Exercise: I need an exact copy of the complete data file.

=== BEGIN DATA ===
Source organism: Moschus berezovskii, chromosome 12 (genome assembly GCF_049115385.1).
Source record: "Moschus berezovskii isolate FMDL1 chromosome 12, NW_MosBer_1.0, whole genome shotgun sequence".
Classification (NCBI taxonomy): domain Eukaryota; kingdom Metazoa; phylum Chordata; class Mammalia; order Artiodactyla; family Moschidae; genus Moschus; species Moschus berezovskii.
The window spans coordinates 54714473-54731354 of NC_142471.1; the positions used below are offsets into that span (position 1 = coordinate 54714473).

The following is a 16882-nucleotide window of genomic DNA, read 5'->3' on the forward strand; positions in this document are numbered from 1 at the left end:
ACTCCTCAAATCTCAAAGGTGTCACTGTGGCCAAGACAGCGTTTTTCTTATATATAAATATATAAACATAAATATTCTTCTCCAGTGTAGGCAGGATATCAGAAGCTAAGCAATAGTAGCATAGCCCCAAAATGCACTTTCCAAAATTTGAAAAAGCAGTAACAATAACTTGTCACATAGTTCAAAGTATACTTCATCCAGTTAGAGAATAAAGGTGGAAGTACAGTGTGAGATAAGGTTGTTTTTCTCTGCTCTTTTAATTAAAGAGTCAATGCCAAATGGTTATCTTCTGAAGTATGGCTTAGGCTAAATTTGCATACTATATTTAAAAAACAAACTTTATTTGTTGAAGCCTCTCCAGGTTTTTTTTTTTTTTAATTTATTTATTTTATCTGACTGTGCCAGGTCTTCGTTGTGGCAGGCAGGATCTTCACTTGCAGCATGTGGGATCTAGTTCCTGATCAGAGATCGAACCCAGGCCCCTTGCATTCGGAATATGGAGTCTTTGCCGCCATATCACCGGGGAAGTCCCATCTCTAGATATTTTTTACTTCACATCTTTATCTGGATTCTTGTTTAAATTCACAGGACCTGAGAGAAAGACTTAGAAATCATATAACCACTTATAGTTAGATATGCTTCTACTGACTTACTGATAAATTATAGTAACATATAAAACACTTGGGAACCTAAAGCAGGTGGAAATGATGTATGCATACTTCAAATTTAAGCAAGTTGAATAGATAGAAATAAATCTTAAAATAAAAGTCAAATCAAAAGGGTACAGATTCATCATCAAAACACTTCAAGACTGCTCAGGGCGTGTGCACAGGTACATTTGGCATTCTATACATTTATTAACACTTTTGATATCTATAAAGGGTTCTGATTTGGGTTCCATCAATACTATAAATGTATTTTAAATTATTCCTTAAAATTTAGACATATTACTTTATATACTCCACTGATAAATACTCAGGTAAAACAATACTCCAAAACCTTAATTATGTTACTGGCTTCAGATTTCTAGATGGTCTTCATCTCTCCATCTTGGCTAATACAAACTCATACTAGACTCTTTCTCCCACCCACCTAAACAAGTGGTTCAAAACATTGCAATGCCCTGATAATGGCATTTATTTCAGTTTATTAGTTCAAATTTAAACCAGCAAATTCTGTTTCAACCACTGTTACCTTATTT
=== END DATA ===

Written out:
Source organism: Moschus berezovskii, chromosome 12 (genome assembly GCF_049115385.1).
Source record: "Moschus berezovskii isolate FMDL1 chromosome 12, NW_MosBer_1.0, whole genome shotgun sequence".
Classification (NCBI taxonomy): domain Eukaryota; kingdom Metazoa; phylum Chordata; class Mammalia; order Artiodactyla; family Moschidae; genus Moschus; species Moschus berezovskii.
The window spans coordinates 54714473-54731354 of NC_142471.1; the positions used below are offsets into that span (position 1 = coordinate 54714473).

The following is a 16882-nucleotide window of genomic DNA, read 5'->3' on the forward strand; positions in this document are numbered from 1 at the left end:
ACTCCTCAAATCTCAAAGGTGTCACTGTGGCCAAGACAGCGTTTTTCTTATATATAAATATATAAACATAAATATTCTTCTCCAGTGTAGGCAGGATATCAGAAGCTAAGCAATAGTAGCATAGCCCCAAAATGCACTTTCCAAAATTTGAAAAAGCAGTAACAATAACTTGTCACATAGTTCAAAGTATACTTCATCCAGTTAGAGAATAAAGGTGGAAGTACAGTGTGAGATAAGGTTGTTTTTCTCTGCTCTTTTAATTAAAGAGTCAATGCCAAATGGTTATCTTCTGAAGTATGGCTTAGGCTAAATTTGCATACTATATTTAAAAAACAAACTTTATTTGTTGAAGCCTCTCCAGGTTTTTTTTTTTTTTAATTTATTTATTTTATCTGACTGTGCCAGGTCTTCGTTGTGGCAGGCAGGATCTTCACTTGCAGCATGTGGGATCTAGTTCCTGATCAGAGATCGAACCCAGGCCCCTTGCATTCGGAATATGGAGTCTTTGCCGCCATATCACCGGGGAAGTCCCATCTCTAGATATTTTTTACTTCACATCTTTATCTGGATTCTTGTTTAAATTCACAGGACCTGAGAGAAAGACTTAGAAATCATATAACCACTTATAGTTAGATATGCTTCTACTGACTTACTGATAAATTATAGTAACATATAAAACACTTGGGAACCTAAAGCAGGTGGAAATGATGTATGCATACTTCAAATTTAAGCAAGTTGAATAGATAGAAATAAATCTTAAAATAAAAGTCAAATCAAAAGGGTACAGATTCATCATCAAAACACTTCAAGACTGCTCAGGGCGTGTGCACAGGTACATTTGGCATTCTATACATTTATTAACACTTTTGATATCTATAAAGGGTTCTGATTTGGGTTCCATCAATACTATAAATGTATTTTAAATTATTCCTTAAAATTTAGACATATTACTTTATATACTCCACTGATAAATACTCAGGTAAAACAATACTCCAAAACCTTAATTATGTTACTGGCTTCAGATTTCTAGATGGTCTTCATCTCTCCATCTTGGCTAATACAAACTCATACTAGACTCTTTCTCCCACCCACCTAAACAAGTGGTTCAAAACATTGCAATGCCCTGATAATGGCATTTATTTCAGTTTATTAGTTCAAATTTAAACCAGCAAATTCTGTTTCAACCACTGTTACCTTATTT